The overall recommendation of the report was that ‘badger culling would make no meaningful contribution to TB control in cattle’. This view has been repeatedly endorsed by scientists such as Lord John Krebs who initially set up the trial.

I’m a scientist, and I like decisions to be based on good solid science – in my field there is often too little research carried out to have even a reasonable idea of effects of a particular action.  So to have a large study carried out over a long period of time looking at the effects of a cull on bTB in cattle, and for the study to conclude that culling is not scientifically justified… well it just doesn’t make sense in my mind!

What are the alternatives? The RBCT report suggests well-researched alternatives such as better bTB tests on cattle and further restrictions on cattle movement. Their report showed that a high level of bTB transmission occurs between cattle, so early diagnosis and eradication is essential to control the spread of the disease. And of course there is the vaccination route – either by vaccinating badgers or cattle (or both). This option has its own difficulties – catching and vaccinating every badger is challenging, and vaccinating cattle is currently prohibited by EU legislation because the vaccine interferes with the TB skin test (i.e. vaccinated cattle would test positive for bTB as would infected animals, the test can't distinguish between vaccinated & infected animals). I’m guessing that if the EU used the alternative TB test suggested in the RBCT report, this would get over this problem – so should we be lobbying at a European level? Though DEFRA say that a cattle TB vaccine is still a few years off.  One of the pro-cull arguments is that there is no science yet to show a positive effect of any badger vaccination program. This is true, though scientifically monitored trials of badger vaccination is currently being carried out in one area in the SW. Though this is only being carried out in one area rather than the 10 in the culling trial, and less than the original 6 planned (i.e. my interpretation is that the government are not really committed to the vaccination route).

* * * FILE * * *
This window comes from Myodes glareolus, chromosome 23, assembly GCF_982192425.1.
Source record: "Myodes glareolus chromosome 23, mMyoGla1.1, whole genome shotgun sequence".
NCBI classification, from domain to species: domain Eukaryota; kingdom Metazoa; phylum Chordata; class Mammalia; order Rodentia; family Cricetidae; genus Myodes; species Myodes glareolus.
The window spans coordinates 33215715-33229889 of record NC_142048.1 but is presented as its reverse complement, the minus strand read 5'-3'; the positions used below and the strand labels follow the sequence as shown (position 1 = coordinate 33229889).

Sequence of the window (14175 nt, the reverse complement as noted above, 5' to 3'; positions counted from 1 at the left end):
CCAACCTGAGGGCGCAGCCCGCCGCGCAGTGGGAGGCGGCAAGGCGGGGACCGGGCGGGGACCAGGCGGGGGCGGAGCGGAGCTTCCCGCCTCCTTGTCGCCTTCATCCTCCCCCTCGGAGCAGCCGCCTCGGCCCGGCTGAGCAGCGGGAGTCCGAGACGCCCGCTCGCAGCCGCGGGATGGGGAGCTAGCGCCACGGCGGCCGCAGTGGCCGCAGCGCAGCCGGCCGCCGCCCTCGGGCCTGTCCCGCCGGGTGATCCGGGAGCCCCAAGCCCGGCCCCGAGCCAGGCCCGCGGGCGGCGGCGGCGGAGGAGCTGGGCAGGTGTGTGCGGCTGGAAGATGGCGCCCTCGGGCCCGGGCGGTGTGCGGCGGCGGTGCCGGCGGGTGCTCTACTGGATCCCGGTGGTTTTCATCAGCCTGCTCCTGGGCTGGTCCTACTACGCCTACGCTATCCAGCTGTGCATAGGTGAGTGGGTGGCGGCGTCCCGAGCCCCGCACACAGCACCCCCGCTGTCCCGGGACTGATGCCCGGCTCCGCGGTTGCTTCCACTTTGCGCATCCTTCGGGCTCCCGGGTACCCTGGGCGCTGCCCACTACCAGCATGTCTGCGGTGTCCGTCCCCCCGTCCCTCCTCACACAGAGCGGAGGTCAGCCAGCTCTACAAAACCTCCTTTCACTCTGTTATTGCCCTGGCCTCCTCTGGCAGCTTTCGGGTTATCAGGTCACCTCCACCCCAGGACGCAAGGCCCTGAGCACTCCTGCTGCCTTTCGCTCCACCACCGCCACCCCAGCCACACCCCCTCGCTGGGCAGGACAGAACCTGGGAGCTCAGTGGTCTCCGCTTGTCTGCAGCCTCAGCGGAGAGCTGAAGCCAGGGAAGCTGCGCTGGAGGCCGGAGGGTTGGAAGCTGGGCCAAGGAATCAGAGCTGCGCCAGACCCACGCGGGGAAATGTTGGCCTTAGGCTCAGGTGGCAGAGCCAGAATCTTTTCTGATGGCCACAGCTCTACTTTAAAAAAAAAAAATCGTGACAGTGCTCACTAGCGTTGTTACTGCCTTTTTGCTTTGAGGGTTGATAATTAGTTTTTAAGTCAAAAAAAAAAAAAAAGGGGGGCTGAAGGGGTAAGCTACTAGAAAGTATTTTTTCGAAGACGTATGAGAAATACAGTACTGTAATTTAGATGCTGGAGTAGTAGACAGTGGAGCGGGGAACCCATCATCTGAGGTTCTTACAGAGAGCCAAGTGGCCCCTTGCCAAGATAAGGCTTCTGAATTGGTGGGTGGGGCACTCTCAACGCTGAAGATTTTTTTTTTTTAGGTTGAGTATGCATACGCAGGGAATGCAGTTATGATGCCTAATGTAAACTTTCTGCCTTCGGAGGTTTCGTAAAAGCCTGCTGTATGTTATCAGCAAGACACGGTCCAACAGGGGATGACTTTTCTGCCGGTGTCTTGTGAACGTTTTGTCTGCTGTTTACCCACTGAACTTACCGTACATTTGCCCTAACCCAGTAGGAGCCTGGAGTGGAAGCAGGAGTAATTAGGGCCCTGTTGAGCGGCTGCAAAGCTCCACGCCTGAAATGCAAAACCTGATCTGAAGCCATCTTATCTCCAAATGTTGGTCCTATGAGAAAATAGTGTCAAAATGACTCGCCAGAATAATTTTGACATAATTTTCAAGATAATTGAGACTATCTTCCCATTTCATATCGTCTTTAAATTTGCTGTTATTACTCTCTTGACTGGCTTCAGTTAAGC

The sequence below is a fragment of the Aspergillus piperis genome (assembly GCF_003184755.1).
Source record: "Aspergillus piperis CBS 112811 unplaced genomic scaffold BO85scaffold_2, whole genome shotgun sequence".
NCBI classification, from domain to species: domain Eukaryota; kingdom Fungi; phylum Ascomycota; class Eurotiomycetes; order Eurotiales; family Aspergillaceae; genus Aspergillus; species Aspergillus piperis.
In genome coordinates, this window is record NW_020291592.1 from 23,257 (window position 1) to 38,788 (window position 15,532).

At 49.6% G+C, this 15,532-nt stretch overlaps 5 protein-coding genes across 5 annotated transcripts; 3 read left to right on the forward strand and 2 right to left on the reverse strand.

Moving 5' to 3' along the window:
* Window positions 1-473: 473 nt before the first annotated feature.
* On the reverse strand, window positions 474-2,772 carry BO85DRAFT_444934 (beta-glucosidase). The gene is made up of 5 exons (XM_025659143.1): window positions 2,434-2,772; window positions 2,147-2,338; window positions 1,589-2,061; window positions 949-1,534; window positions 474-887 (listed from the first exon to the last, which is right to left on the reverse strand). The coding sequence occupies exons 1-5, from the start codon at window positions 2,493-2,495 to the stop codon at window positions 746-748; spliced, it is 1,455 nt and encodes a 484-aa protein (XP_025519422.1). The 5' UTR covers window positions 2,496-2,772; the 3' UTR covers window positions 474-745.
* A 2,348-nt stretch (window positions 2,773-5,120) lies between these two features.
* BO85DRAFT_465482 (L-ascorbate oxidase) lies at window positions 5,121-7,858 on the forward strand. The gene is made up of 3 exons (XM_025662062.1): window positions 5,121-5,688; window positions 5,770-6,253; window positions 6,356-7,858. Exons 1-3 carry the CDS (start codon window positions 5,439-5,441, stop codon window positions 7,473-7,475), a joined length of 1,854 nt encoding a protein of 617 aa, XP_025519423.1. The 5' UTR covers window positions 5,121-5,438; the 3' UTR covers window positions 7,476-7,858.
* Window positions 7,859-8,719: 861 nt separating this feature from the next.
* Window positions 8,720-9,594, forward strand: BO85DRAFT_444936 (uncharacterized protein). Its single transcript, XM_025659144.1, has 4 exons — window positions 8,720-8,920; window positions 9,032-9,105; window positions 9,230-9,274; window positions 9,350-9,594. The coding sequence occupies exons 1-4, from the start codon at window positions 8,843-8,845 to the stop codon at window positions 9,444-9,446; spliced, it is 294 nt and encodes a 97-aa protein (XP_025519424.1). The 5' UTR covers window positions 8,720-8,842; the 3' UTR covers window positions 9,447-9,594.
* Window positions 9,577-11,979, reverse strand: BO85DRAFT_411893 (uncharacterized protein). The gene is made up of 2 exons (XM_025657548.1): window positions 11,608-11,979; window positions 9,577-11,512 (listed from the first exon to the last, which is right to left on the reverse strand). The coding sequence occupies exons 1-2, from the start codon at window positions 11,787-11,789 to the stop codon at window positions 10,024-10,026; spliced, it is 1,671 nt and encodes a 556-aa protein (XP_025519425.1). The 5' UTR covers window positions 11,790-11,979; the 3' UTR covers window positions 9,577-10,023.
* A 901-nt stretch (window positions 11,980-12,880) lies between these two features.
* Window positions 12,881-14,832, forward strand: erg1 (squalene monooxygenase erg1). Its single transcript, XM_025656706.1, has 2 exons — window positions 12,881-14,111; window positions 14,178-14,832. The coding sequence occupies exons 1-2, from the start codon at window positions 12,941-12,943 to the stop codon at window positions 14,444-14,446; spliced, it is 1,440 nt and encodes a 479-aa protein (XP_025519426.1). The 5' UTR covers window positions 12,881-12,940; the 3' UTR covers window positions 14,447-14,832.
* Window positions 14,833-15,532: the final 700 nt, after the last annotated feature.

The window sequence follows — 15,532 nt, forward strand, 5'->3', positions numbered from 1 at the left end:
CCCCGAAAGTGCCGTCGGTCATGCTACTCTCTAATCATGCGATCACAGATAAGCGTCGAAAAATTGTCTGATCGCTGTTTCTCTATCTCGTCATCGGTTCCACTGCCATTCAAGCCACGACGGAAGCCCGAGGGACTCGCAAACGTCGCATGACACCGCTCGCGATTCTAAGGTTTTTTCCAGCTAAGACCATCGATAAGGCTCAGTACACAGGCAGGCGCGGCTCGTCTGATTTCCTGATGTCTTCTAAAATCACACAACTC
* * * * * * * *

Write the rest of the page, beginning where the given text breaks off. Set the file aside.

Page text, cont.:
Vaccination aside, the RBCT report suggested that even by carrying out the testing & cattle control measures they recommended could bring about a reduction in bTB incidence in cattle.  So I am hoping that the first two ‘pillars’ of action against bTB that Prof Ian Boyd mentions address these recommendations.

In conclusion? I tried to be unbiased in my investigation of the science behind the cull and really sympathised reading about the farmers who have had to kill so many of their infected cattle. But I am a scientist & the science seems pretty clear to me - researchers who have spent years/decades studying these animals, experts in this field of badger ecology and disease transmission, say that the cull is unlikely to have any meaningful impact on bTB in cattle. And putting aside the cute fluffy nature of badgers, I believe the science speaks for itself.

GREAT RESOURCE: the Wildlife Trust badger campaign with information on how to take action against the cull & really good background information.